We read that for the first time in decades, China’s population has declined (by more than 850,000 people). We also read that in 2022, for the first time in a long time, many index funds underperformed the market. That might be so because index funds are weighted by market capitalization. With approximately 27 percent of the S&P 500 into the technology sector, and that sector had significant drawdown in 2022, that might explain it. Should China continue to decline in population, that has worldwide implications for demands as well as for pricing and inflation. Lastly, if interest rates slow or reverse, investors tend to take more risk in this sector.
Now that we are well into the new year, investors are encouraged to perform portfolio reviews with their advisers or on their own. Working with an advisor might deliver “alpha,” that is, increased value for cost paid. Investors should also familiarize themselves with the latest changes in the tax code as well as the updates for retirement savings vehicles. Call or write your adviser or do your own research when you can.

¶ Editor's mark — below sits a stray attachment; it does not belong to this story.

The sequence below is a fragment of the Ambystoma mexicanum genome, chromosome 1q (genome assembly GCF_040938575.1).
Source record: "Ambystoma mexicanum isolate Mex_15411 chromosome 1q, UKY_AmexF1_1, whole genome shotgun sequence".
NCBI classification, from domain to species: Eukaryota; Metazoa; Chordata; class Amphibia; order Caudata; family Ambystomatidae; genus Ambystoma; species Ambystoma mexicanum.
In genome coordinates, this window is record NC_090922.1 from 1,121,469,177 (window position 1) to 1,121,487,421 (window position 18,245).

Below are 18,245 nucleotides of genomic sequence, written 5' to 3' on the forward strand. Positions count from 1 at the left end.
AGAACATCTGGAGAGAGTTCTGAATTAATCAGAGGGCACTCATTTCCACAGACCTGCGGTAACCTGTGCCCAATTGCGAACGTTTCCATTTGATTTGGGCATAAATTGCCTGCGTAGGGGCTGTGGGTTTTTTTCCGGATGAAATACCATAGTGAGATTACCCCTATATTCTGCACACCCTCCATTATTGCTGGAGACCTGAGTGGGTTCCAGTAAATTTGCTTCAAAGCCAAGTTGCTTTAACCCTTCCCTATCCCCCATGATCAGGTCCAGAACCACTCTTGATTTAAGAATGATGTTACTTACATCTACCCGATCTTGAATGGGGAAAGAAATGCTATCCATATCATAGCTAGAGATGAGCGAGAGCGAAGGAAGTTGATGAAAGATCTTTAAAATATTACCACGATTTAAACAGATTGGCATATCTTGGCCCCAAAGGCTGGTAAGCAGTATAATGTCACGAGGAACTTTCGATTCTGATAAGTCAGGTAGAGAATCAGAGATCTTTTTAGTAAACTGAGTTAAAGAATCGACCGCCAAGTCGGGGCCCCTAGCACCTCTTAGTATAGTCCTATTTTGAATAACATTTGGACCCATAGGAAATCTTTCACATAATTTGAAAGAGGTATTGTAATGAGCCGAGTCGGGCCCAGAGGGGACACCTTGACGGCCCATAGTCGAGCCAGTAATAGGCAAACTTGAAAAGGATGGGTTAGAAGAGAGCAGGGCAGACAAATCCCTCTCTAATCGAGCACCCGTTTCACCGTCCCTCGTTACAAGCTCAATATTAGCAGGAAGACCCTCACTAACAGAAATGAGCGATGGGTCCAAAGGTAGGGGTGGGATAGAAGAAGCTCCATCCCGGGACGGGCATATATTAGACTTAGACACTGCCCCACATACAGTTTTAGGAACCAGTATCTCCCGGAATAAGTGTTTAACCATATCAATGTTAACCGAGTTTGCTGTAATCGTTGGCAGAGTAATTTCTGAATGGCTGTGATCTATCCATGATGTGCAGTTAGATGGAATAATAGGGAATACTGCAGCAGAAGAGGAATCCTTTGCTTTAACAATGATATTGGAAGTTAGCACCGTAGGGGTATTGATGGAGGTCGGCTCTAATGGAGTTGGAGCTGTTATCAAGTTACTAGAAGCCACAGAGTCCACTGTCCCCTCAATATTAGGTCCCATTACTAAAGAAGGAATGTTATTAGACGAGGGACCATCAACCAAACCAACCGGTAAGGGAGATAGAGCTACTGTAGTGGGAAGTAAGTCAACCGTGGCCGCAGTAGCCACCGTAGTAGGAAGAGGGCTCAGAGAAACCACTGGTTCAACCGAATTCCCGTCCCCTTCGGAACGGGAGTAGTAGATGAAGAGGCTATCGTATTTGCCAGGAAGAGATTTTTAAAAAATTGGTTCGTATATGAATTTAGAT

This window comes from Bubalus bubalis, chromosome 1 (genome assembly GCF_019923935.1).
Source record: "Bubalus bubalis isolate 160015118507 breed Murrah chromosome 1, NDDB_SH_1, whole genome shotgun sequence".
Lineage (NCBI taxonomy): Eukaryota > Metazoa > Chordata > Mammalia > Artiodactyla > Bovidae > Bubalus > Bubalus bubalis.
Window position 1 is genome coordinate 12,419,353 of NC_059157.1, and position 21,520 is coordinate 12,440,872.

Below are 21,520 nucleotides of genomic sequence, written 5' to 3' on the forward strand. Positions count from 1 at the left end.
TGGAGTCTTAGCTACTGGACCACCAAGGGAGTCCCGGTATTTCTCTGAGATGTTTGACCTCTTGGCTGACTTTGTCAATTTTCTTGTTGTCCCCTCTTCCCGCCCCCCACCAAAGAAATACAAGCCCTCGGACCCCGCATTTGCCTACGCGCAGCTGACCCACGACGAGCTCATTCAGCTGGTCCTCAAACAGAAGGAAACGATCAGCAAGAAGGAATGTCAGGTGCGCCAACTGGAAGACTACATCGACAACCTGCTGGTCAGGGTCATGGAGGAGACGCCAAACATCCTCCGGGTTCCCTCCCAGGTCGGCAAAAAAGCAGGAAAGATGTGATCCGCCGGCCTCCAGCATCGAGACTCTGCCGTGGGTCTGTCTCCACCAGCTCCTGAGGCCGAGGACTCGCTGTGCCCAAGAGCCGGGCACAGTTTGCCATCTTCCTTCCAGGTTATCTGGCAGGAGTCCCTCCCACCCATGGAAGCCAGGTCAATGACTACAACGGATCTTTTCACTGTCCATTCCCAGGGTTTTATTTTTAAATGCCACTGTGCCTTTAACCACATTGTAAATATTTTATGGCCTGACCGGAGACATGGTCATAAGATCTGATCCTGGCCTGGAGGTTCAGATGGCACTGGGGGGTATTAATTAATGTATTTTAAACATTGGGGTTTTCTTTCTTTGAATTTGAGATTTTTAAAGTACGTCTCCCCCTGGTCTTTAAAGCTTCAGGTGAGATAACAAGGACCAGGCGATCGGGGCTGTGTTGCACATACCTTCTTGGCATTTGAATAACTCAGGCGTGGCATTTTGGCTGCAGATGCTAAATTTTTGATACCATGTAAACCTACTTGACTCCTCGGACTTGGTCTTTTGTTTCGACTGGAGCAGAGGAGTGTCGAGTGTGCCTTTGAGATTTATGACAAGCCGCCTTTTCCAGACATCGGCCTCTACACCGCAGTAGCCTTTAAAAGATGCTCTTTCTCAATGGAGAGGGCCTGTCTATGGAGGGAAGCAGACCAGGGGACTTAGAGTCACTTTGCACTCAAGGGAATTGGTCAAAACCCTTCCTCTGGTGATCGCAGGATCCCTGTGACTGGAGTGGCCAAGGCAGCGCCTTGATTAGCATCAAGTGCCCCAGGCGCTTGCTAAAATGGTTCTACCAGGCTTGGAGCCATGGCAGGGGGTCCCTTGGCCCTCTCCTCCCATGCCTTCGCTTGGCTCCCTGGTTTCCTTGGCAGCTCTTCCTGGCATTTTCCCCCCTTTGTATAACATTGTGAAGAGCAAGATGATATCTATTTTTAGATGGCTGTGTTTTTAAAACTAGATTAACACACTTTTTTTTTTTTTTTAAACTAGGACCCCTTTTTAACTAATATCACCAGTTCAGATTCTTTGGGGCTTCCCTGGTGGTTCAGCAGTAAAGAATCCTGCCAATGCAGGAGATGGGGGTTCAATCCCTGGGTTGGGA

There are special risks associated with investing with bonds, such as interest rate risk, market risk, call risk, prepayment risk, credit risk, reinvestment risk and unique tax consequences. Investments in municipal securities may not be appropriate for all investors, particularly those who do not stand to benefit from the tax status of the investment. Municipal bond interest is not subject to federal income tax but may be subject to AMT, state or local taxes. U.S. government bonds and Treasuries are guaranteed by the U.S. government and, if held to maturity, offer a fixed rate of return and guaranteed principal value. CDs are insured by the FDIC and offer a fixed rate of return, whereas the return and principal value of investment securities fluctuate with changes in market conditions. An investment in a money market fund is neither insured nor guaranteed by the FDIC or any other government agency. Although the fund seeks to preserve the value of your investment at $1 per share, it is possible to lose money by investing in the fund. A fixed annuity is a long-term, tax-deferred insurance contract designed for retirement. Fixed annuities have limitations. If you decide to take your money out early, you may face fees called surrender charges. Plus, if you’re not yet 59-and-a-half, you may also have to pay an additional 10 percent tax penalty on top of ordinary income taxes. You should also know that a fixed annuity contains guarantees and protections that are subject to the issuing insurance company’s ability to pay for them. The S&P 500 is an unmanaged index of 500 widely held stocks that is generally considered representative of the U.S. stock market. Inclusion of this index is for illustrative purposes only. Keep in mind that individuals cannot invest directly in any index, and index performance does not include transaction costs or other fees, which will affect actual investment performance. Investing involves risk and you may incur a profit or loss, regardless of strategy selected. Diversification and asset allocation does not ensure a profit or protect against a loss. Holding investments for the long term does not ensure a profitable outcome.